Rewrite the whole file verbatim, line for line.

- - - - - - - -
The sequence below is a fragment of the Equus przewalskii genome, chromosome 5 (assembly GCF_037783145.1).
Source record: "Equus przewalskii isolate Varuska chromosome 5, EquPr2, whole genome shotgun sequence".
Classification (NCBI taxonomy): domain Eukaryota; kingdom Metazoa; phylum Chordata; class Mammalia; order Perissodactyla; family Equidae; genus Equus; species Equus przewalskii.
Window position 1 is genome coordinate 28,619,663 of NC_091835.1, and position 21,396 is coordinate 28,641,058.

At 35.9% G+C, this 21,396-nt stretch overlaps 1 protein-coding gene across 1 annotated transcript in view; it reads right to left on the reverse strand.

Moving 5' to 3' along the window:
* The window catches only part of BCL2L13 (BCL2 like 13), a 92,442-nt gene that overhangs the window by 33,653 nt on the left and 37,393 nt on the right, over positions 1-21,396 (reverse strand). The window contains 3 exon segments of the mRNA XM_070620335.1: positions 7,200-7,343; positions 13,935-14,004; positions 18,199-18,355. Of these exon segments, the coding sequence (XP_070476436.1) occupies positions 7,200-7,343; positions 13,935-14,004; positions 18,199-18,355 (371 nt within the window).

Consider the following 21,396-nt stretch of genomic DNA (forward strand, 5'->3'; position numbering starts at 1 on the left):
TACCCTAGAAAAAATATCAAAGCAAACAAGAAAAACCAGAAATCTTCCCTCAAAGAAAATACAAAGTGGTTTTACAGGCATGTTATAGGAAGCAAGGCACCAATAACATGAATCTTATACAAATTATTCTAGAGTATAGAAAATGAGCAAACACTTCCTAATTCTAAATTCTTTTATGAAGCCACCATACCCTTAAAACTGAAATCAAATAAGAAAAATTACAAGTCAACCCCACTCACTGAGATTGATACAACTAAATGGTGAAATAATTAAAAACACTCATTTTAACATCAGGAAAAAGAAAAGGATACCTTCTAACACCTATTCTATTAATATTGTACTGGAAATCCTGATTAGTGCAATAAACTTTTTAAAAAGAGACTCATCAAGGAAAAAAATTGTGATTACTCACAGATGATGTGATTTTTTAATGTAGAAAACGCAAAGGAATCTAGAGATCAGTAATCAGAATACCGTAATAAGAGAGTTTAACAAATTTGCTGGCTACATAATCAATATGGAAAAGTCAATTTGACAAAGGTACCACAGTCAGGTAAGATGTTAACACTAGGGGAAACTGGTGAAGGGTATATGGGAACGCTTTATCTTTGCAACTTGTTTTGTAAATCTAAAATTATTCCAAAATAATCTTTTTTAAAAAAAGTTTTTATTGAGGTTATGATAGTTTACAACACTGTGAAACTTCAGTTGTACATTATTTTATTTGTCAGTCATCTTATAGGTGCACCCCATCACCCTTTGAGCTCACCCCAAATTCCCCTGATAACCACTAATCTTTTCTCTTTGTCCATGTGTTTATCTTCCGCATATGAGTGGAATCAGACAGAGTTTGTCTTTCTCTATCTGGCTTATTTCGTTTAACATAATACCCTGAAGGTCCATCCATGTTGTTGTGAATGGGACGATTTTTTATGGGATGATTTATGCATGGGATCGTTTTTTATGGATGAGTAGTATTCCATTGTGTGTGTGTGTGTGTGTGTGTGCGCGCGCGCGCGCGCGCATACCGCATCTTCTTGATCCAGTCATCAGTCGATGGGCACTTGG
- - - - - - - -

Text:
The sequence below is a fragment of the Equus przewalskii genome, chromosome 5 (assembly GCF_037783145.1).
Source record: "Equus przewalskii isolate Varuska chromosome 5, EquPr2, whole genome shotgun sequence".
Classification (NCBI taxonomy): domain Eukaryota; kingdom Metazoa; phylum Chordata; class Mammalia; order Perissodactyla; family Equidae; genus Equus; species Equus przewalskii.
Window position 1 is genome coordinate 28,619,663 of NC_091835.1, and position 21,396 is coordinate 28,641,058.

At 35.9% G+C, this 21,396-nt stretch overlaps 1 protein-coding gene across 1 annotated transcript in view; it reads right to left on the reverse strand.

Moving 5' to 3' along the window:
* The window catches only part of BCL2L13 (BCL2 like 13), a 92,442-nt gene that overhangs the window by 33,653 nt on the left and 37,393 nt on the right, over positions 1-21,396 (reverse strand). The window contains 3 exon segments of the mRNA XM_070620335.1: positions 7,200-7,343; positions 13,935-14,004; positions 18,199-18,355. Of these exon segments, the coding sequence (XP_070476436.1) occupies positions 7,200-7,343; positions 13,935-14,004; positions 18,199-18,355 (371 nt within the window).

Consider the following 21,396-nt stretch of genomic DNA (forward strand, 5'->3'; position numbering starts at 1 on the left):
TACCCTAGAAAAAATATCAAAGCAAACAAGAAAAACCAGAAATCTTCCCTCAAAGAAAATACAAAGTGGTTTTACAGGCATGTTATAGGAAGCAAGGCACCAATAACATGAATCTTATACAAATTATTCTAGAGTATAGAAAATGAGCAAACACTTCCTAATTCTAAATTCTTTTATGAAGCCACCATACCCTTAAAACTGAAATCAAATAAGAAAAATTACAAGTCAACCCCACTCACTGAGATTGATACAACTAAATGGTGAAATAATTAAAAACACTCATTTTAACATCAGGAAAAAGAAAAGGATACCTTCTAACACCTATTCTATTAATATTGTACTGGAAATCCTGATTAGTGCAATAAACTTTTTAAAAAGAGACTCATCAAGGAAAAAAATTGTGATTACTCACAGATGATGTGATTTTTTAATGTAGAAAACGCAAAGGAATCTAGAGATCAGTAATCAGAATACCGTAATAAGAGAGTTTAACAAATTTGCTGGCTACATAATCAATATGGAAAAGTCAATTTGACAAAGGTACCACAGTCAGGTAAGATGTTAACACTAGGGGAAACTGGTGAAGGGTATATGGGAACGCTTTATCTTTGCAACTTGTTTTGTAAATCTAAAATTATTCCAAAATAATCTTTTTTAAAAAAAGTTTTTATTGAGGTTATGATAGTTTACAACACTGTGAAACTTCAGTTGTACATTATTTTATTTGTCAGTCATCTTATAGGTGCACCCCATCACCCTTTGAGCTCACCCCAAATTCCCCTGATAACCACTAATCTTTTCTCTTTGTCCATGTGTTTATCTTCCGCATATGAGTGGAATCAGACAGAGTTTGTCTTTCTCTATCTGGCTTATTTCGTTTAACATAATACCCTGAAGGTCCATCCATGTTGTTGTGAATGGGACGATTTTTTATGGGATGATTTATGCATGGGATCGTTTTTTATGGATGAGTAGTATTCCATTGTGTGTGTGTGTGTGTGTGTGTGCGCGCGCGCGCGCGCGCATACCGCATCTTCTTGATCCAGTCATCAGTCGATGGGCACTTGG